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Number of 'potential fallen angel' bond issuers plateaus: S&P.

NEW YORK, May 2 Kyodo

The number of global corporate or sovereign bond issuers whose credit ratings are in danger of becoming speculative grade remains high but the increase in such issuers is beginning to level off, Standard & Poor's said in a survey released Wednesday.

The trend indicates the credit quality of such bond issuers in the United States and emerging markets is stabilizing, the U.S. credit rating agency said.

''The high number of potential fallen angels is not surprising,'' S&P said, defining a fallen angel as ''an issuer whose credit rating falls to BB-plus and below from BBB-minus and above.''

S&P defines credit ratings of BB-plus and below as speculative grade.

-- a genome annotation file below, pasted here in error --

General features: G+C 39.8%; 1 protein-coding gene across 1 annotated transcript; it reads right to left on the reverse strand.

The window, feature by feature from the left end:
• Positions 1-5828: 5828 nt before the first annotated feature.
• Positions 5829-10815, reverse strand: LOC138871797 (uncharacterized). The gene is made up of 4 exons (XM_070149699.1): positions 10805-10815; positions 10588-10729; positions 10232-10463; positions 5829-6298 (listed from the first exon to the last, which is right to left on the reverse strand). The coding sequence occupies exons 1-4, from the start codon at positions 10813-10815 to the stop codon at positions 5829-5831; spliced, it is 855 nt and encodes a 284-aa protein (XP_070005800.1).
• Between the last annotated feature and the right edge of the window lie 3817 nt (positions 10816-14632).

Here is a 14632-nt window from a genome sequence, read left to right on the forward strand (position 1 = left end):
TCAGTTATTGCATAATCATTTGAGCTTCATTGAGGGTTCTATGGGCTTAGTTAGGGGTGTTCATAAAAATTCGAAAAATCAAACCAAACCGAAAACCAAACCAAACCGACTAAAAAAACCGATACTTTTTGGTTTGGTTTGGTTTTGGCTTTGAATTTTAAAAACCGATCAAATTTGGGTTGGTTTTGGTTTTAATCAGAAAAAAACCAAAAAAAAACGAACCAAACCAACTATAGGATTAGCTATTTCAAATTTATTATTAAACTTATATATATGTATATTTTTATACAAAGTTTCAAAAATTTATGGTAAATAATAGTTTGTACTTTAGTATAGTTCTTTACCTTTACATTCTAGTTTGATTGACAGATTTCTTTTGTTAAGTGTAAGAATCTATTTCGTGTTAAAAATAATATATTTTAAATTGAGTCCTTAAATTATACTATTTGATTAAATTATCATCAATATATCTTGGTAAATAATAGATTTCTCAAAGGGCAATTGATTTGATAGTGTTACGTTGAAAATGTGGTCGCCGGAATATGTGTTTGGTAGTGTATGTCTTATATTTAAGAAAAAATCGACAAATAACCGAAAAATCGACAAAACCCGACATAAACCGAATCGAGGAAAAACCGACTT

But investors should not be concerned at the high number of potential fallen angels as ''increases in downgrades per upgrade over four years have leveled at just over five downgrades per upgrade,'' the agency said.

In the near term, the relatively high potential number of fallen angels in the U.S. is expected to remain constant with outlooks on the ratings of 31% of U.S. companies being negative, 63% stable and only 6% positive, it said.

In emerging markets, the outlook distribution is 27% negative, 62% stable, and 11% positive, it said.

S&P has identified 63 bond issuers around the world that have fallen angel potential, down six from six months earlier.

In the first quarter of this year, S&P cut the ratings of 15 issuers with total outstanding bonds of $19.3 billion to speculative grade from investment grade.

During the same period, the agency upgraded the ratings of 16 issuers with total outstanding bonds of $23.0 billion to investment grade from speculative grade.

''In the past 15 years, there have been 393 fallen angels and 417 rising stars,'' it added.
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Publication:Japan Weekly Monitor
Date:May 6, 2002
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